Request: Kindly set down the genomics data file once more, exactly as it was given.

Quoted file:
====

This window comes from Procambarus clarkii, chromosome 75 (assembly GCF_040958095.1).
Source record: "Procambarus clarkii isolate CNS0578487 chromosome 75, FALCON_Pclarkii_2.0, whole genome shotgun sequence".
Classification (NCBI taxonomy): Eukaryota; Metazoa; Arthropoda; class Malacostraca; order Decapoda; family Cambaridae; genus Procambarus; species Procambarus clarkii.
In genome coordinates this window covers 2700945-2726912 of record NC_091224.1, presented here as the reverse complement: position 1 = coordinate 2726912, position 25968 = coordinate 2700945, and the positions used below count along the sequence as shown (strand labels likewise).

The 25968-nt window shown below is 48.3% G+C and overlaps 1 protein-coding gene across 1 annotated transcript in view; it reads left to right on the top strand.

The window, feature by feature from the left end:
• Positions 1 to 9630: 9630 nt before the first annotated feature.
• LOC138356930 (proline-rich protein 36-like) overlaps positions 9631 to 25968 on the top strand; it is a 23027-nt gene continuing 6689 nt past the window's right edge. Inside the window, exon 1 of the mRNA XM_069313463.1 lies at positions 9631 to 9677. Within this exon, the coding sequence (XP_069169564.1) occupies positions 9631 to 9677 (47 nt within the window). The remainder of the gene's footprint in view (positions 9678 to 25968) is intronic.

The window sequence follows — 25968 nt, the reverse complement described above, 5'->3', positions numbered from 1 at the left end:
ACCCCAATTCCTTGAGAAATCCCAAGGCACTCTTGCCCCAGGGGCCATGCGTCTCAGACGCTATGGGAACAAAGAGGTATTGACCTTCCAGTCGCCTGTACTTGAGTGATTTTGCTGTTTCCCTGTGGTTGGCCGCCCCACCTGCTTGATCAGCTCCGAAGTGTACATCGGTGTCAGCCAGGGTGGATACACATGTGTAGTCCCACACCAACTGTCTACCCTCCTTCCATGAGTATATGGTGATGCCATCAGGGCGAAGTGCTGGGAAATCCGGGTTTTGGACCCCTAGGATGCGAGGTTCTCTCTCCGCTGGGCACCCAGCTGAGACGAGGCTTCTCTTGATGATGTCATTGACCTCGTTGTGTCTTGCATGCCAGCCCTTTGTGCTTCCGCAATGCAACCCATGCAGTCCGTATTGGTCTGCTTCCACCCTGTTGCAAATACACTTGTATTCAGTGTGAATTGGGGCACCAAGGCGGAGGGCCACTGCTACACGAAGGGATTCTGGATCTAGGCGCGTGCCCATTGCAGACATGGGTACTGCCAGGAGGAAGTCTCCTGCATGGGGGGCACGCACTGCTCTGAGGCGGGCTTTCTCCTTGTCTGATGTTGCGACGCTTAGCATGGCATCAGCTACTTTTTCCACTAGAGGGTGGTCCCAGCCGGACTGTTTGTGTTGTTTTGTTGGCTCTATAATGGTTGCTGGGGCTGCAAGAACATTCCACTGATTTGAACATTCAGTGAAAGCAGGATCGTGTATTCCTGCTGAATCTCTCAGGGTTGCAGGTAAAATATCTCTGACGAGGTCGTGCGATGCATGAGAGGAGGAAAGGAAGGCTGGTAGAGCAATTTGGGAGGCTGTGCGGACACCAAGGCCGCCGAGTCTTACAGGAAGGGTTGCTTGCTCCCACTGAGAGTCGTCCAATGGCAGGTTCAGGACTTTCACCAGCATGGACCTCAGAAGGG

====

This window comes from Procambarus clarkii, chromosome 75 (assembly GCF_040958095.1).
Source record: "Procambarus clarkii isolate CNS0578487 chromosome 75, FALCON_Pclarkii_2.0, whole genome shotgun sequence".
Classification (NCBI taxonomy): Eukaryota; Metazoa; Arthropoda; class Malacostraca; order Decapoda; family Cambaridae; genus Procambarus; species Procambarus clarkii.
In genome coordinates this window covers 2700945-2726912 of record NC_091224.1, presented here as the reverse complement: position 1 = coordinate 2726912, position 25968 = coordinate 2700945, and the positions used below count along the sequence as shown (strand labels likewise).

The 25968-nt window shown below is 48.3% G+C and overlaps 1 protein-coding gene across 1 annotated transcript in view; it reads left to right on the top strand.

The window, feature by feature from the left end:
• Positions 1 to 9630: 9630 nt before the first annotated feature.
• LOC138356930 (proline-rich protein 36-like) overlaps positions 9631 to 25968 on the top strand; it is a 23027-nt gene continuing 6689 nt past the window's right edge. Inside the window, exon 1 of the mRNA XM_069313463.1 lies at positions 9631 to 9677. Within this exon, the coding sequence (XP_069169564.1) occupies positions 9631 to 9677 (47 nt within the window). The remainder of the gene's footprint in view (positions 9678 to 25968) is intronic.

The window sequence follows — 25968 nt, the reverse complement described above, 5'->3', positions numbered from 1 at the left end:
ACCCCAATTCCTTGAGAAATCCCAAGGCACTCTTGCCCCAGGGGCCATGCGTCTCAGACGCTATGGGAACAAAGAGGTATTGACCTTCCAGTCGCCTGTACTTGAGTGATTTTGCTGTTTCCCTGTGGTTGGCCGCCCCACCTGCTTGATCAGCTCCGAAGTGTACATCGGTGTCAGCCAGGGTGGATACACATGTGTAGTCCCACACCAACTGTCTACCCTCCTTCCATGAGTATATGGTGATGCCATCAGGGCGAAGTGCTGGGAAATCCGGGTTTTGGACCCCTAGGATGCGAGGTTCTCTCTCCGCTGGGCACCCAGCTGAGACGAGGCTTCTCTTGATGATGTCATTGACCTCGTTGTGTCTTGCATGCCAGCCCTTTGTGCTTCCGCAATGCAACCCATGCAGTCCGTATTGGTCTGCTTCCACCCTGTTGCAAATACACTTGTATTCAGTGTGAATTGGGGCACCAAGGCGGAGGGCCACTGCTACACGAAGGGATTCTGGATCTAGGCGCGTGCCCATTGCAGACATGGGTACTGCCAGGAGGAAGTCTCCTGCATGGGGGGCACGCACTGCTCTGAGGCGGGCTTTCTCCTTGTCTGATGTTGCGACGCTTAGCATGGCATCAGCTACTTTTTCCACTAGAGGGTGGTCCCAGCCGGACTGTTTGTGTTGTTTTGTTGGCTCTATAATGGTTGCTGGGGCTGCAAGAACATTCCACTGATTTGAACATTCAGTGAAAGCAGGATCGTGTATTCCTGCTGAATCTCTCAGGGTTGCAGGTAAAATATCTCTGACGAGGTCGTGCGATGCATGAGAGGAGGAAAGGAAGGCTGGTAGAGCAATTTGGGAGGCTGTGCGGACACCAAGGCCGCCGAGTCTTACAGGAAGGGTTGCTTGCTCCCACTGAGAGTCGTCCAATGGCAGGTTCAGGACTTTCACCAGCATGGACCTCAGAAGGG